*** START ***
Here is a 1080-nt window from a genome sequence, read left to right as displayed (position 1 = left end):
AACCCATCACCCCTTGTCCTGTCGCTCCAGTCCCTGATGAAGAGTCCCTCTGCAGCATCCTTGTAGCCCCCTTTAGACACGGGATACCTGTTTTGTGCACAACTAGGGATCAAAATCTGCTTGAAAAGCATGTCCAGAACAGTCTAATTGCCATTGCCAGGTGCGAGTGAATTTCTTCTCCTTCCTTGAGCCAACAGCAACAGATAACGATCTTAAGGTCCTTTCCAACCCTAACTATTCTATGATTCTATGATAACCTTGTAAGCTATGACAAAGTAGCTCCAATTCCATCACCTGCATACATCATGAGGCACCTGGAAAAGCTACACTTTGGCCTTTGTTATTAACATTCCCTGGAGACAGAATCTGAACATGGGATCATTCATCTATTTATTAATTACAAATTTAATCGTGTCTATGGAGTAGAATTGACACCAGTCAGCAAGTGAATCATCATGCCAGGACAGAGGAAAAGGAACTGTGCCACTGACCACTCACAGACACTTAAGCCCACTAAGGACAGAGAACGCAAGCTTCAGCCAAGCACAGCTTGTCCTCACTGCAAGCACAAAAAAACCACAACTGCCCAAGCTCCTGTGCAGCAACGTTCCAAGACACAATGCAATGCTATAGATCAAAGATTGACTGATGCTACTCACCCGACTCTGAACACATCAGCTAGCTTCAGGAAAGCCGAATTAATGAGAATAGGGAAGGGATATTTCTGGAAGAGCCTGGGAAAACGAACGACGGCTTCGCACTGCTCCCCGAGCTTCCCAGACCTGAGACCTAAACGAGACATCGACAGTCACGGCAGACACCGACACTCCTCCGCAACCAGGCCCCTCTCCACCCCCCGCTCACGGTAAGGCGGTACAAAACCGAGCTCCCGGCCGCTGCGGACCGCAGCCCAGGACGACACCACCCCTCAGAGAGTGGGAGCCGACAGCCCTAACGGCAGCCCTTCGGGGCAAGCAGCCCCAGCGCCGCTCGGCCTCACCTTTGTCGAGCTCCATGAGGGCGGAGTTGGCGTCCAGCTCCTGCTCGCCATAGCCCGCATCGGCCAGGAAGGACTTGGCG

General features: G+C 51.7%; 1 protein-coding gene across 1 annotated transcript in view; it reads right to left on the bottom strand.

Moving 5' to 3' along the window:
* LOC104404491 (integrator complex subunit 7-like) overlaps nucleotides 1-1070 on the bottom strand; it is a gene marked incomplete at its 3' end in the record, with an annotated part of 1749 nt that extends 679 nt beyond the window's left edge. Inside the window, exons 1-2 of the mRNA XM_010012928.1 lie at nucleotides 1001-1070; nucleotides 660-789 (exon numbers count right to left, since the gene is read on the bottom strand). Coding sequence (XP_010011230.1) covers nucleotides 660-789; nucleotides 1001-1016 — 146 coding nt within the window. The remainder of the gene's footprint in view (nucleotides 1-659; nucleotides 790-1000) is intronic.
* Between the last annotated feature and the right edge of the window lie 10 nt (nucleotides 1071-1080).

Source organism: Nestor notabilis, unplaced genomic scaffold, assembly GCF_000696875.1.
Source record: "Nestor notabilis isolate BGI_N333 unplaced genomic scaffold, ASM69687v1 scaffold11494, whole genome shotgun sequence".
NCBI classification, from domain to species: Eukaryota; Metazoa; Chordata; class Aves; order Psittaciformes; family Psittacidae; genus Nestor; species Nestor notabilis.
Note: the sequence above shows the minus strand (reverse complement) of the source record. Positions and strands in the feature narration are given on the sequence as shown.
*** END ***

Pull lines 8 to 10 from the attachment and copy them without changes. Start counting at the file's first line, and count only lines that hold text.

Source record: "Nestor notabilis isolate BGI_N333 unplaced genomic scaffold, ASM69687v1 scaffold11494, whole genome shotgun sequence".
NCBI classification, from domain to species: Eukaryota; Metazoa; Chordata; class Aves; order Psittaciformes; family Psittacidae; genus Nestor; species Nestor notabilis.
Note: the sequence above shows the minus strand (reverse complement) of the source record. Positions and strands in the feature narration are given on the sequence as shown.